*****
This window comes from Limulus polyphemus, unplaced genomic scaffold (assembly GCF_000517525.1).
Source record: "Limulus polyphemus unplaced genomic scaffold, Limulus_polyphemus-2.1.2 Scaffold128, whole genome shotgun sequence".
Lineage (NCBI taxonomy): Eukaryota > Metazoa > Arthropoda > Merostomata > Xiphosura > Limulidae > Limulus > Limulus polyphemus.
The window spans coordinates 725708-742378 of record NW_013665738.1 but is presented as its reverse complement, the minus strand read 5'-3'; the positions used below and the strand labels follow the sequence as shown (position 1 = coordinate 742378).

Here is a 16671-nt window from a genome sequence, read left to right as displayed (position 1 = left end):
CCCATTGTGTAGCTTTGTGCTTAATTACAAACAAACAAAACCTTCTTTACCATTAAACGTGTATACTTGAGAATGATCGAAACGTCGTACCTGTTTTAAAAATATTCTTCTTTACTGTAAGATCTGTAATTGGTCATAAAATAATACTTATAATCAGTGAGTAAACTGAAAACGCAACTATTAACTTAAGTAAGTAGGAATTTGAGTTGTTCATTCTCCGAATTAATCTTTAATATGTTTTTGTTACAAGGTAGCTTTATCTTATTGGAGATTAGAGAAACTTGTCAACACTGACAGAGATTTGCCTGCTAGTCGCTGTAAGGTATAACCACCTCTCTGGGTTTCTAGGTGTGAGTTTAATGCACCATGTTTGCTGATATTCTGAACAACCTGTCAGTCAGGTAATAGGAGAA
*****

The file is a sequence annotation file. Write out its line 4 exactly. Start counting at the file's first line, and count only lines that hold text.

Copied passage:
The window spans coordinates 725708-742378 of record NW_013665738.1 but is presented as its reverse complement, the minus strand read 5'-3'; the positions used below and the strand labels follow the sequence as shown (position 1 = coordinate 742378).